In the implementation of this plan in the first 2 years of the Federal Labor Government it was found that materials and labour could not be obtained. Now that materials are available they cannot get the financial backing necessary. They certainly cannot afford to borrow large amounts of money at a bond rate of 8.5 per cent. Plans have been prepared for primary, secondary and tertiary treatment works that are so badly needed in Sydney, together with surface treatment works, submarine outfalls for the coastal areas and complete treatment works for inland areas. Some inland parts of Sydney already have treatment works in operation. At St Mary’s the treatment works is providing effluent of a higher quality than the water into which it is flowing, determined by the biological oxygen demand as the measure of the worth of the water. New South Wales has a very good program for the next 8 years if only we can get money on reasonable and just terms.
I am informed, as Senator Carrick said in his speech, that our Metropolitan Water Sewerage and Drainage Board as at 30 June last had an indebtedness total for loans and advances of $855,741,166. All that amount has to be serviced every year by the householders of Sydney. If the Government is going to help with sewerage works let it provide some real money. Let it make some grants. Let it give that kind of money that will enable capital works to proceed without adding to our load. We are already in enough trouble. Senator Carrick has made a number of positive suggestions and I want to second them. We should have a program which we know will extend over 3, 5 or 10 years so that our appropriate boards can plan ahead, so that they can work out in advance what their needs will be and set up a coherent program.
We want non-repayable grants and a program similar to the one undertaken by Mr Gorton to reduce the debt burden at present falling on semi-government bodies. Let us not forget that they bear 28 per cent of the debt burden at present. It is a disproportionate amount and is unfair to them. In particular I want to address myself to the relief of interest payments and progressive debt redemption. I appeal to the Minister. Anything his Government will do to aid semi-government bodies will be appreciated because it is the ordinary person who pays rates who will benefit in the long term. For every taxpayer’s dollar more capital works will be possible when the money is not directed to interest servicing.
The Prime Minister (Mr Whitlam) made a speech in north Queensland 4 days after the Budget was introduced. Speaking to the Australian Labor Party Regional Council he had the effrontery to say: ‘Is it centralist to provide the States with record grants for . . . sewerage?’ It may or may not be centralist, but the fact is that the Government did not provide grants for sewerage. It is like a money lender putting himself up as the people’s friend. It is like a salesman urging someone to buy on hire purchase. If the Government wants to spread election propaganda about grants, let it deliver when the time comes. I would like to conclude by reminding the Senate that on 23 January of this year we received from the Minister for Urban and Regional Development (Mr Uren) an endorsement of what we are saying. In a Press statement released on that date he said:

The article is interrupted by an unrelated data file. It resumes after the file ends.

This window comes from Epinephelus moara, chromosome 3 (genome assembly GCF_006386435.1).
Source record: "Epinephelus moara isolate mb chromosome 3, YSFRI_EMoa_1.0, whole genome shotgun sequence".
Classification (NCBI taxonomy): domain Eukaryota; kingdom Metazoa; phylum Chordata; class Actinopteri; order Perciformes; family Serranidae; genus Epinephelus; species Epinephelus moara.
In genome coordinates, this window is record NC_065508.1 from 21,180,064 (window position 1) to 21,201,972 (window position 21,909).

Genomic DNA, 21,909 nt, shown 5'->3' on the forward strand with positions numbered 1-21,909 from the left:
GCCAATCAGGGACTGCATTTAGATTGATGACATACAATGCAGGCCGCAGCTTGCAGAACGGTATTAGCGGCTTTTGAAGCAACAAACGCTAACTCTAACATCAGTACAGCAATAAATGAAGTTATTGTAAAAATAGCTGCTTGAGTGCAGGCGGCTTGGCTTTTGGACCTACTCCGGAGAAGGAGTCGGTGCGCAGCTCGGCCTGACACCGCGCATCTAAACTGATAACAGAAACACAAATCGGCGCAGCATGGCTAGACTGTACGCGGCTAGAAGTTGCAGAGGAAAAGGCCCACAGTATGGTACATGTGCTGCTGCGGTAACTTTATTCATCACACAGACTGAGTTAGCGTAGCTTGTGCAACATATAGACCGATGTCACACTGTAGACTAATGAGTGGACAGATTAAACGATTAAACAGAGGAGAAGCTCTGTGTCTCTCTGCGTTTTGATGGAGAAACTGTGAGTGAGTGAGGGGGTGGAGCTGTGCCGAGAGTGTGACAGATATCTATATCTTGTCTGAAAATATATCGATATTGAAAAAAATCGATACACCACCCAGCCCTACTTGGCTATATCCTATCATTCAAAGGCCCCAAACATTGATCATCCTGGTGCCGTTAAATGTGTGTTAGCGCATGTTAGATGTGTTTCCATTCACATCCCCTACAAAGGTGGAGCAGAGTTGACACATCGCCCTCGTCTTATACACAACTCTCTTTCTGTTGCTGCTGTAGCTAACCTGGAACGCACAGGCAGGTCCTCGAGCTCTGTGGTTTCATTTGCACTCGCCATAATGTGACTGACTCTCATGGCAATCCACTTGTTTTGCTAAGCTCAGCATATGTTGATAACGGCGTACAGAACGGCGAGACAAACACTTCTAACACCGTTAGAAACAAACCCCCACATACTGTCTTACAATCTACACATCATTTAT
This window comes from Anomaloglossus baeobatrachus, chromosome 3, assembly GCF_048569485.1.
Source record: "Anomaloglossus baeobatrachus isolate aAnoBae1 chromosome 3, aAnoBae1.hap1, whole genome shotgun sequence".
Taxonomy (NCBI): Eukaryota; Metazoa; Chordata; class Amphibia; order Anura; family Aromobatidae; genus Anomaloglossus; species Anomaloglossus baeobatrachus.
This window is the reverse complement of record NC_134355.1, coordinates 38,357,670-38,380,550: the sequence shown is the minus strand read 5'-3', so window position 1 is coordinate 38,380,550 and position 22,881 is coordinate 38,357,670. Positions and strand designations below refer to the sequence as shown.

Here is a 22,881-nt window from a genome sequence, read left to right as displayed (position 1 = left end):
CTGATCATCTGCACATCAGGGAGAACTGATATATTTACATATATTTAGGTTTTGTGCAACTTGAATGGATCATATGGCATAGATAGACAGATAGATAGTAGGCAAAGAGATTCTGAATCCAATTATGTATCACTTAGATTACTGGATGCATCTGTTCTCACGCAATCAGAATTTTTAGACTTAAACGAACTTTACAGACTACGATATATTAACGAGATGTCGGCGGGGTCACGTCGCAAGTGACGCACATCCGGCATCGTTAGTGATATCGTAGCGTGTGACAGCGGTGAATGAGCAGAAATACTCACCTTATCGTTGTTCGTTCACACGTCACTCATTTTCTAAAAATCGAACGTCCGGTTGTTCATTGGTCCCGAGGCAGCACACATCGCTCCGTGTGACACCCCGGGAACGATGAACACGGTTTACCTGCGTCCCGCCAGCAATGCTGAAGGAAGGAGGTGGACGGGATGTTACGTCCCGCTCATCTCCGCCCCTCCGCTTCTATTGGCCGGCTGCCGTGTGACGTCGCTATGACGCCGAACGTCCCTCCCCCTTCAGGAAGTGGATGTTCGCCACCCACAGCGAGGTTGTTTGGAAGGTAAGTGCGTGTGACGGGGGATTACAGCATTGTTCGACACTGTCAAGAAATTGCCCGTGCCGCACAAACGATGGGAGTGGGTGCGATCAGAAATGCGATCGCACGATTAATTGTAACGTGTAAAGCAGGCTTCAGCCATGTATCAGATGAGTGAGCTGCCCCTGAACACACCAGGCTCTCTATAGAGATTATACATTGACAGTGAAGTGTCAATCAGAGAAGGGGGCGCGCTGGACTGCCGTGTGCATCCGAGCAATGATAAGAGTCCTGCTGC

The Australian Government is concerned about the debt burden accrued by sewerage authorities over the past 20 years. The Government is examining ways progressively to eliminate it.
If Mr Uren and his Government have that concern, if they care about the ability of semigovernment bodies to survive in terms of the function they have to serve, let them do something about it. Let them make a gesture to the States and the semi-government groups. Let them offer grants and take some positive action to reduce the accrued interest load and the indebtedness. We will support any such measures and their program would be a lot more credible if they would take such action.
-I support the remarks of Senator Carrick and Senator Baume about the Sewerage Agreements Bill. As they have said, a much more direct and overall approach is required by the Government to the basic question of sewerage provision which is so necessary in the major residential areas of
Australia. This Bill is to allow a small addition to the moneys provided in 1973-74. It adds something less than $8m to the moneys available. It could be called just a drop in the bucket when one considers the whole scope and necessity for money and sewerage works in the major cities.
The Minister for Aboriginal Affairs (Senator Cavanagh), who represents the Minister for Urban and Regional Development (Mr Uren) in this chamber, made in his second reading speech 2 statements with which I think we would all agree. He said: